An ageing population means that doctors and nurses from overseas are likely to continue being in demand in Australia.

Data suggests that the older generation in the country is set to continue growing by 3.5% each year until 2022 and migration policies are to be adjusted to attract and retain skilled health professionals.

Medical practitioners, nurses and allied health professionals are set to be prioritised and in the current financial year the Department of Immigration and Border Protection (DIBP) has allocated 13,872 positions for registered nurses, 3,558 for general medical practitioners and 6,000 for medical specialists such as surgeons and anaesthetists.


There are calls for the process to be speeded up as applicants for these kinds of jobs from overseas need to go through a skill assessment process that can take months to complete through the Medical Board of Australia or the Australian Nursing and Midwifery Accreditation Council.

This is necessary to make sure that applicants have the right skills level and qualifications which are comparable to Australian medical professional skills. This involves examining not just certificates but their English language skills, work experience and registrations.

A DIBP spokesman said that consideration is being given to reducing the time involved. General practitioners or specialists can apply for a visa to work in Australia if they have obtained their primary medical qualification in a country other than Australia or gained their medical qualifications in Australia and are not an Australian permanent resident.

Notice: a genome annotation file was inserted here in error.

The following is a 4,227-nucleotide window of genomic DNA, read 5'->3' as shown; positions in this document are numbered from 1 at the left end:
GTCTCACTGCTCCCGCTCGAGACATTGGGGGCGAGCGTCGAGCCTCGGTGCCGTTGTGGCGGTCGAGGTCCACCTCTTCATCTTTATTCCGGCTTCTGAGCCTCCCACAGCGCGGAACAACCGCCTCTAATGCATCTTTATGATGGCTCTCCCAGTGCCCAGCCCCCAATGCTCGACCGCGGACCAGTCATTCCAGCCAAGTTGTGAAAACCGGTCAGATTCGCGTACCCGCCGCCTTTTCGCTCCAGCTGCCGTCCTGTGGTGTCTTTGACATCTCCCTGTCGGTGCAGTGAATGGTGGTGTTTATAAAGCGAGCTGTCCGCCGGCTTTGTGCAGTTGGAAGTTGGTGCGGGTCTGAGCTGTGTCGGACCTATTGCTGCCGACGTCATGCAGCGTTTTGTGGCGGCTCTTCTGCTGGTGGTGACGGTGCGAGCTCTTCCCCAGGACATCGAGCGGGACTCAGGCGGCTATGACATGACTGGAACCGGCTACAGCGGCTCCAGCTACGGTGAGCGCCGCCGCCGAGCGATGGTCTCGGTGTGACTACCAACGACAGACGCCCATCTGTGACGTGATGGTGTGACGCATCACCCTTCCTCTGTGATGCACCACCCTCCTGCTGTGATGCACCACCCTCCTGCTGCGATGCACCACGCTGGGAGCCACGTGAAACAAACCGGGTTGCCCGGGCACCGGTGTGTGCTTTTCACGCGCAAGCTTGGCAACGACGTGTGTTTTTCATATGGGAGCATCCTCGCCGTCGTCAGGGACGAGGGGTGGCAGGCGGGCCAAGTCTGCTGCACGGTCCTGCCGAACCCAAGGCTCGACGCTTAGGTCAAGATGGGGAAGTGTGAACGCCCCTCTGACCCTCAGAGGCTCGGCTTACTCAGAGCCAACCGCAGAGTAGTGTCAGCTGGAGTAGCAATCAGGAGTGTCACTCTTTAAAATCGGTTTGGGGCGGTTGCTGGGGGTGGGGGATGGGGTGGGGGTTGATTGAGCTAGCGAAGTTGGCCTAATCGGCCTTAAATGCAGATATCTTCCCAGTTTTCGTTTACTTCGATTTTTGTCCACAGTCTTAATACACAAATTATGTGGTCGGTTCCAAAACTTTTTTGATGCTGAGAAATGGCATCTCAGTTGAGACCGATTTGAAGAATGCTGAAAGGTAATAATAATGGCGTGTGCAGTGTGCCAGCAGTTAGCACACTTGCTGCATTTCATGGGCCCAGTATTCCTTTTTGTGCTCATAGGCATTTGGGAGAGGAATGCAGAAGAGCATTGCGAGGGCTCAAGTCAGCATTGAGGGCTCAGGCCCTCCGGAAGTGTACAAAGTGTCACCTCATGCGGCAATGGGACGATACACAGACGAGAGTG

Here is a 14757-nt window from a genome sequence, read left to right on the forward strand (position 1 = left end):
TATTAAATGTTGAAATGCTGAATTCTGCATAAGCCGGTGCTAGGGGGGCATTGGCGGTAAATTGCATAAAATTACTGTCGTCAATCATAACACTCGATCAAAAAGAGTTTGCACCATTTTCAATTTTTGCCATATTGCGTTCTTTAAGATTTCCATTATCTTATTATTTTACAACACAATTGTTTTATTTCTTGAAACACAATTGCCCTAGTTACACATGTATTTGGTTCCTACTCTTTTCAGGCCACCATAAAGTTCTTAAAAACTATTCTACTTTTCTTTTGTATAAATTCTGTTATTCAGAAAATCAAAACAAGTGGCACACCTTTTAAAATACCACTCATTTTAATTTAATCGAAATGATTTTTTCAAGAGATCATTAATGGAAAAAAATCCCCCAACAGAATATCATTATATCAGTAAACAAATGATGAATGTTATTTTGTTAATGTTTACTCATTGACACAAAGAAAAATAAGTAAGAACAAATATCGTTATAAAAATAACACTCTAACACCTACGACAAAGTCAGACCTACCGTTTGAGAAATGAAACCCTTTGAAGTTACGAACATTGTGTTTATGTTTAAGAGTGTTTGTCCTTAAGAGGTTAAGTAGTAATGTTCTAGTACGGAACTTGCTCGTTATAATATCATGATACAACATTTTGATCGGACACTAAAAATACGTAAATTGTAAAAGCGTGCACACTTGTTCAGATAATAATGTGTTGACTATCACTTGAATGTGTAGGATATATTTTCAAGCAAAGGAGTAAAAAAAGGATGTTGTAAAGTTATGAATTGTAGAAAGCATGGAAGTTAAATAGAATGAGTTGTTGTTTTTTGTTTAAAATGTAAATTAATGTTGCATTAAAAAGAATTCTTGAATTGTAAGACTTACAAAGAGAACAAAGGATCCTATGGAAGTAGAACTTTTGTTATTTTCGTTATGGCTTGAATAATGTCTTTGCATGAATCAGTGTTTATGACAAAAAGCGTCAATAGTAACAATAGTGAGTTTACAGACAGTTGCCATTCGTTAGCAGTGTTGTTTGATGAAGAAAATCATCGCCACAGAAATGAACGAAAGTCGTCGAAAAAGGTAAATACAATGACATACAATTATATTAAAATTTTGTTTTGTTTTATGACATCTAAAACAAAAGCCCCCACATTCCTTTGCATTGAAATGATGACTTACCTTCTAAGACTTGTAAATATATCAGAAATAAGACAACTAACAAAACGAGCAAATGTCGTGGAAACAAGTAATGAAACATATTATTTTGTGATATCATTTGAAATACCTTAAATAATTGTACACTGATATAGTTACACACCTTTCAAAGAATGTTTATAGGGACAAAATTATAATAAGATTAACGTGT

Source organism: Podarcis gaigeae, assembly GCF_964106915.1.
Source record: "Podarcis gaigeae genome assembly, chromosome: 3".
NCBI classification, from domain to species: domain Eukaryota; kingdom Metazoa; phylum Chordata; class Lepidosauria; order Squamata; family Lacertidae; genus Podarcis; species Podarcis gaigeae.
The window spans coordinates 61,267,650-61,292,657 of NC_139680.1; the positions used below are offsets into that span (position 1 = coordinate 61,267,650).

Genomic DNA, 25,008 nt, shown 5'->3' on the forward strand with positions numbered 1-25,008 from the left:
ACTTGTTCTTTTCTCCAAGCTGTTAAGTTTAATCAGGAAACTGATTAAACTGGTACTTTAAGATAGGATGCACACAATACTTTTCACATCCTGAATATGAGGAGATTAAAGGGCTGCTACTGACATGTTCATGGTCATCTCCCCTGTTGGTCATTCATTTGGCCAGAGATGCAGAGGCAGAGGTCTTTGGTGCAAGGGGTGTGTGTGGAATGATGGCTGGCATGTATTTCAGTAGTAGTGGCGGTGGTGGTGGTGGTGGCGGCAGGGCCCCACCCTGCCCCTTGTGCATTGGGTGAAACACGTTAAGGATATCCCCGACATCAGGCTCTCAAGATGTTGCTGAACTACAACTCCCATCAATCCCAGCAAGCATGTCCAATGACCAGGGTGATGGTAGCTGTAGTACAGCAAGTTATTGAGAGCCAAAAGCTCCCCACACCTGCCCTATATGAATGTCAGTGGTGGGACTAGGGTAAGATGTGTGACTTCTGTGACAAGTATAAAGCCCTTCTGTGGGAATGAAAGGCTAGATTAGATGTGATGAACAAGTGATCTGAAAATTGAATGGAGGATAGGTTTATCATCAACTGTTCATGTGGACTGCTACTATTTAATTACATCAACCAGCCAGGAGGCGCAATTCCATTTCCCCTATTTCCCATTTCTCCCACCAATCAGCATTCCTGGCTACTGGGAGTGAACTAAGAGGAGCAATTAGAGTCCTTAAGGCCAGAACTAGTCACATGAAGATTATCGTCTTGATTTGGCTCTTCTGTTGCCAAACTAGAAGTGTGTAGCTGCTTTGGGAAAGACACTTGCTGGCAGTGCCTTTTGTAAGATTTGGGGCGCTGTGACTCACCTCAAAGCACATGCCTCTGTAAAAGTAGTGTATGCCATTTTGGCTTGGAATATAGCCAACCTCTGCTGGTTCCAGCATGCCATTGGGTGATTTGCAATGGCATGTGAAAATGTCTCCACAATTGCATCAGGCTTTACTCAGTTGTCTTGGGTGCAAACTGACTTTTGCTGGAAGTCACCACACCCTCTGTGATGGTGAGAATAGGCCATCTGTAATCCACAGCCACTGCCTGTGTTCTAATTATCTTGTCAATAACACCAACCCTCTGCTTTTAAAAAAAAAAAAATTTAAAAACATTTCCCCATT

Some doctors coming to Australia to undertake a supervised training programme may be able to apply for an Occupational Trainee visa for up to 12 months. The doctor must be appointed to a designated training position that is not primarily service providing in nature.

Nurses are currently in high demand in Australia with opportunities for permanent and temporary work available at hospitals, nursing homes and medical centres. There is greater demand for nurses in regional areas and usually the employment conditions are more generous when the work is located outside the capital cities.

Meanwhile, there are reports that more visa reforms are under consideration to create stronger controls over access to permanent residency and citizenship. Concerns have been raised in a draft documents that new migrants are being targeted by radicals.

Under consideration is a revamped citizenship test and pledge, constant assessment of refugees and a framework to consider migrants' suitability for life in Australia.